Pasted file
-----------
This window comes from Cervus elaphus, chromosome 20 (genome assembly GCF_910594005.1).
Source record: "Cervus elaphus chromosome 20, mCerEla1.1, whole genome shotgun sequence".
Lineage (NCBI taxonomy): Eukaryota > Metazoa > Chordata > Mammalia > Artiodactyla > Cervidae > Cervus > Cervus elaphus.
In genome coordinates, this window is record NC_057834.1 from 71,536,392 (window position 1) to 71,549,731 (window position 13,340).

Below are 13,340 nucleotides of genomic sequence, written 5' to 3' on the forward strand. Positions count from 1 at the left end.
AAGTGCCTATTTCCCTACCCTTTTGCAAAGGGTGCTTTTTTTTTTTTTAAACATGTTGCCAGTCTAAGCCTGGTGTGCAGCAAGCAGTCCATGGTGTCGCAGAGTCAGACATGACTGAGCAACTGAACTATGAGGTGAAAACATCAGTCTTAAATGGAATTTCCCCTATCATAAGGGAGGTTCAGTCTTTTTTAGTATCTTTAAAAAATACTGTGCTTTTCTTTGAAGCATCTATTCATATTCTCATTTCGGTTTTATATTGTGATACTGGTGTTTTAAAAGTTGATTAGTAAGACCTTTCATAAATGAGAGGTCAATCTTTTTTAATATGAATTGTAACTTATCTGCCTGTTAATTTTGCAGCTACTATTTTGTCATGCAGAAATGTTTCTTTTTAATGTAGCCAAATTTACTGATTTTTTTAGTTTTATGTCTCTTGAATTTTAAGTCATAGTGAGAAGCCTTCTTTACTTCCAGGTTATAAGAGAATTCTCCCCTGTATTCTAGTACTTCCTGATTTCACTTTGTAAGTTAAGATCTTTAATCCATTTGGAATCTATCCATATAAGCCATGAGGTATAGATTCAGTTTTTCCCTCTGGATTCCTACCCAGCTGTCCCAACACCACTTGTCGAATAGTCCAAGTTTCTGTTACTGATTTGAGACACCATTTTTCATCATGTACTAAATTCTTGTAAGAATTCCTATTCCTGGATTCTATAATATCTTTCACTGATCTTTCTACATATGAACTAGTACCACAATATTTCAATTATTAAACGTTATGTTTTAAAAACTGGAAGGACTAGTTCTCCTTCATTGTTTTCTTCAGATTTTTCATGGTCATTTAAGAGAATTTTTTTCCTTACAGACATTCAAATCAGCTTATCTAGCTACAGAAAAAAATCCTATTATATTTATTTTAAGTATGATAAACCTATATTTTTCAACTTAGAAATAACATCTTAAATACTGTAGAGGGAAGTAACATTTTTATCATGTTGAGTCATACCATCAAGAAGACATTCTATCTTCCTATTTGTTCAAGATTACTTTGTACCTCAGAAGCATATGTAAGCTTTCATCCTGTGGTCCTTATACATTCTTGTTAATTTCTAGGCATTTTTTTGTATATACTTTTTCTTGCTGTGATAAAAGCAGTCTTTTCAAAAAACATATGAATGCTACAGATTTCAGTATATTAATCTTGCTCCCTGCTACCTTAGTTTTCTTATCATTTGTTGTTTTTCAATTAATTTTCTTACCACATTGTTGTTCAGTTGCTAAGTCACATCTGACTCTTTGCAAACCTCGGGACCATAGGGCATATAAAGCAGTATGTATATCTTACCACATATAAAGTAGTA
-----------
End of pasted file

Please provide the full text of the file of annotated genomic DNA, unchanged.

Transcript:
This window comes from Cervus elaphus, chromosome 20 (genome assembly GCF_910594005.1).
Source record: "Cervus elaphus chromosome 20, mCerEla1.1, whole genome shotgun sequence".
Lineage (NCBI taxonomy): Eukaryota > Metazoa > Chordata > Mammalia > Artiodactyla > Cervidae > Cervus > Cervus elaphus.
In genome coordinates, this window is record NC_057834.1 from 71,536,392 (window position 1) to 71,549,731 (window position 13,340).

Below are 13,340 nucleotides of genomic sequence, written 5' to 3' on the forward strand. Positions count from 1 at the left end.
AAGTGCCTATTTCCCTACCCTTTTGCAAAGGGTGCTTTTTTTTTTTTTAAACATGTTGCCAGTCTAAGCCTGGTGTGCAGCAAGCAGTCCATGGTGTCGCAGAGTCAGACATGACTGAGCAACTGAACTATGAGGTGAAAACATCAGTCTTAAATGGAATTTCCCCTATCATAAGGGAGGTTCAGTCTTTTTTAGTATCTTTAAAAAATACTGTGCTTTTCTTTGAAGCATCTATTCATATTCTCATTTCGGTTTTATATTGTGATACTGGTGTTTTAAAAGTTGATTAGTAAGACCTTTCATAAATGAGAGGTCAATCTTTTTTAATATGAATTGTAACTTATCTGCCTGTTAATTTTGCAGCTACTATTTTGTCATGCAGAAATGTTTCTTTTTAATGTAGCCAAATTTACTGATTTTTTTAGTTTTATGTCTCTTGAATTTTAAGTCATAGTGAGAAGCCTTCTTTACTTCCAGGTTATAAGAGAATTCTCCCCTGTATTCTAGTACTTCCTGATTTCACTTTGTAAGTTAAGATCTTTAATCCATTTGGAATCTATCCATATAAGCCATGAGGTATAGATTCAGTTTTTCCCTCTGGATTCCTACCCAGCTGTCCCAACACCACTTGTCGAATAGTCCAAGTTTCTGTTACTGATTTGAGACACCATTTTTCATCATGTACTAAATTCTTGTAAGAATTCCTATTCCTGGATTCTATAATATCTTTCACTGATCTTTCTACATATGAACTAGTACCACAATATTTCAATTATTAAACGTTATGTTTTAAAAACTGGAAGGACTAGTTCTCCTTCATTGTTTTCTTCAGATTTTTCATGGTCATTTAAGAGAATTTTTTTCCTTACAGACATTCAAATCAGCTTATCTAGCTACAGAAAAAAATCCTATTATATTTATTTTAAGTATGATAAACCTATATTTTTCAACTTAGAAATAACATCTTAAATACTGTAGAGGGAAGTAACATTTTTATCATGTTGAGTCATACCATCAAGAAGACATTCTATCTTCCTATTTGTTCAAGATTACTTTGTACCTCAGAAGCATATGTAAGCTTTCATCCTGTGGTCCTTATACATTCTTGTTAATTTCTAGGCATTTTTTTGTATATACTTTTTCTTGCTGTGATAAAAGCAGTCTTTTCAAAAAACATATGAATGCTACAGATTTCAGTATATTAATCTTGCTCCCTGCTACCTTAGTTTTCTTATCATTTGTTGTTTTTCAATTAATTTTCTTACCACATTGTTGTTCAGTTGCTAAGTCACATCTGACTCTTTGCAAACCTCGGGACCATAGGGCATATAAAGCAGTATGTATATCTTACCACATATAAAGTAGTA